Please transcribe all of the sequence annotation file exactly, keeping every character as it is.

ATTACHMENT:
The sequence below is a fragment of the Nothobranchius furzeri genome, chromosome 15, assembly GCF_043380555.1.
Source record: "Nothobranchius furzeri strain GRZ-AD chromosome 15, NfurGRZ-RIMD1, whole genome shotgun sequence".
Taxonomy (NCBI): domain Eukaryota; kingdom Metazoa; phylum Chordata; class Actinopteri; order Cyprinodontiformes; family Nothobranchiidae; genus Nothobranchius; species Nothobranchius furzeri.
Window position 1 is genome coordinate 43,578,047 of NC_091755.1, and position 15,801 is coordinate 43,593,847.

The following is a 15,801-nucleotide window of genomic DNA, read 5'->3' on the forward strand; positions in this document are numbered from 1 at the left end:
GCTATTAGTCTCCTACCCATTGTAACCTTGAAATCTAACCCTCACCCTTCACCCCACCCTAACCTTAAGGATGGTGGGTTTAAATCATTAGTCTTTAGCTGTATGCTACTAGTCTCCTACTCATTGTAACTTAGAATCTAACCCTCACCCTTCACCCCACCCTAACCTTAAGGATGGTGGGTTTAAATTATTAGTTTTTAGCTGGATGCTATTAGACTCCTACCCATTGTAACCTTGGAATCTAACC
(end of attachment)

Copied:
The sequence below is a fragment of the Nothobranchius furzeri genome, chromosome 15, assembly GCF_043380555.1.
Source record: "Nothobranchius furzeri strain GRZ-AD chromosome 15, NfurGRZ-RIMD1, whole genome shotgun sequence".
Taxonomy (NCBI): domain Eukaryota; kingdom Metazoa; phylum Chordata; class Actinopteri; order Cyprinodontiformes; family Nothobranchiidae; genus Nothobranchius; species Nothobranchius furzeri.
Window position 1 is genome coordinate 43,578,047 of NC_091755.1, and position 15,801 is coordinate 43,593,847.

The following is a 15,801-nucleotide window of genomic DNA, read 5'->3' on the forward strand; positions in this document are numbered from 1 at the left end:
GCTATTAGTCTCCTACCCATTGTAACCTTGAAATCTAACCCTCACCCTTCACCCCACCCTAACCTTAAGGATGGTGGGTTTAAATCATTAGTCTTTAGCTGTATGCTACTAGTCTCCTACTCATTGTAACTTAGAATCTAACCCTCACCCTTCACCCCACCCTAACCTTAAGGATGGTGGGTTTAAATTATTAGTTTTTAGCTGGATGCTATTAGACTCCTACCCATTGTAACCTTGGAATCTAACC